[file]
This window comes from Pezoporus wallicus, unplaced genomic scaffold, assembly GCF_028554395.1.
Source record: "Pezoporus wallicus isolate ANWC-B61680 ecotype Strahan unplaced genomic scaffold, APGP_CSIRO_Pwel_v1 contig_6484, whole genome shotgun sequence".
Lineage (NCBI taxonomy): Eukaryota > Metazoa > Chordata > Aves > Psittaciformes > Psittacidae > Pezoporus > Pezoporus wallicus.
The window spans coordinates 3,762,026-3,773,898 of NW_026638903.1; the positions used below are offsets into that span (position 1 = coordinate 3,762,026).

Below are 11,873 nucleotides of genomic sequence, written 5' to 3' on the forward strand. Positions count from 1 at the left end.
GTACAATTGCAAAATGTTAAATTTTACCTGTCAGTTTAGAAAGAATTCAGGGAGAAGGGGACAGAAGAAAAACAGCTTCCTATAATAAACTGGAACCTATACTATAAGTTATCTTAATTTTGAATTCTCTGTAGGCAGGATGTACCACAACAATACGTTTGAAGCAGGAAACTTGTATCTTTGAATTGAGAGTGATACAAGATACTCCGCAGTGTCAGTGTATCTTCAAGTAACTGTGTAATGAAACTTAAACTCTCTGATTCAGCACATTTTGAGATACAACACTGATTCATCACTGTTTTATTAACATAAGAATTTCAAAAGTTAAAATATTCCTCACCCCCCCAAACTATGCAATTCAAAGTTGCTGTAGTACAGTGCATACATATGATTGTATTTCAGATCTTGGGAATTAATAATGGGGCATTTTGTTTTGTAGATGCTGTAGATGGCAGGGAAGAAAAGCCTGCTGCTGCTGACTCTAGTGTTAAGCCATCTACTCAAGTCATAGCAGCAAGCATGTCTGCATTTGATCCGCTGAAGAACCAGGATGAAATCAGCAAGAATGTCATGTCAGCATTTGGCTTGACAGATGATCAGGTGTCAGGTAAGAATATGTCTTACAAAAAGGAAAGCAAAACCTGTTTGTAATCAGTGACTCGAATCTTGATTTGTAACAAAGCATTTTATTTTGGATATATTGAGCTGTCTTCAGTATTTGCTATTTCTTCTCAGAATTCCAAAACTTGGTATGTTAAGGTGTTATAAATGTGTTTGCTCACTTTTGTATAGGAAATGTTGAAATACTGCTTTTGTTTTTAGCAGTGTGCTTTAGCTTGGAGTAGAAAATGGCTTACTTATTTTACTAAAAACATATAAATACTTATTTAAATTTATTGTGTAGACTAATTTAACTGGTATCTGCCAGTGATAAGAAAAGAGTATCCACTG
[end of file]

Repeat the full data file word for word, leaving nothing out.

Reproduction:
This window comes from Pezoporus wallicus, unplaced genomic scaffold, assembly GCF_028554395.1.
Source record: "Pezoporus wallicus isolate ANWC-B61680 ecotype Strahan unplaced genomic scaffold, APGP_CSIRO_Pwel_v1 contig_6484, whole genome shotgun sequence".
Lineage (NCBI taxonomy): Eukaryota > Metazoa > Chordata > Aves > Psittaciformes > Psittacidae > Pezoporus > Pezoporus wallicus.
The window spans coordinates 3,762,026-3,773,898 of NW_026638903.1; the positions used below are offsets into that span (position 1 = coordinate 3,762,026).

Below are 11,873 nucleotides of genomic sequence, written 5' to 3' on the forward strand. Positions count from 1 at the left end.
GTACAATTGCAAAATGTTAAATTTTACCTGTCAGTTTAGAAAGAATTCAGGGAGAAGGGGACAGAAGAAAAACAGCTTCCTATAATAAACTGGAACCTATACTATAAGTTATCTTAATTTTGAATTCTCTGTAGGCAGGATGTACCACAACAATACGTTTGAAGCAGGAAACTTGTATCTTTGAATTGAGAGTGATACAAGATACTCCGCAGTGTCAGTGTATCTTCAAGTAACTGTGTAATGAAACTTAAACTCTCTGATTCAGCACATTTTGAGATACAACACTGATTCATCACTGTTTTATTAACATAAGAATTTCAAAAGTTAAAATATTCCTCACCCCCCCAAACTATGCAATTCAAAGTTGCTGTAGTACAGTGCATACATATGATTGTATTTCAGATCTTGGGAATTAATAATGGGGCATTTTGTTTTGTAGATGCTGTAGATGGCAGGGAAGAAAAGCCTGCTGCTGCTGACTCTAGTGTTAAGCCATCTACTCAAGTCATAGCAGCAAGCATGTCTGCATTTGATCCGCTGAAGAACCAGGATGAAATCAGCAAGAATGTCATGTCAGCATTTGGCTTGACAGATGATCAGGTGTCAGGTAAGAATATGTCTTACAAAAAGGAAAGCAAAACCTGTTTGTAATCAGTGACTCGAATCTTGATTTGTAACAAAGCATTTTATTTTGGATATATTGAGCTGTCTTCAGTATTTGCTATTTCTTCTCAGAATTCCAAAACTTGGTATGTTAAGGTGTTATAAATGTGTTTGCTCACTTTTGTATAGGAAATGTTGAAATACTGCTTTTGTTTTTAGCAGTGTGCTTTAGCTTGGAGTAGAAAATGGCTTACTTATTTTACTAAAAACATATAAATACTTATTTAAATTTATTGTGTAGACTAATTTAACTGGTATCTGCCAGTGATAAGAAAAGAGTATCCACTG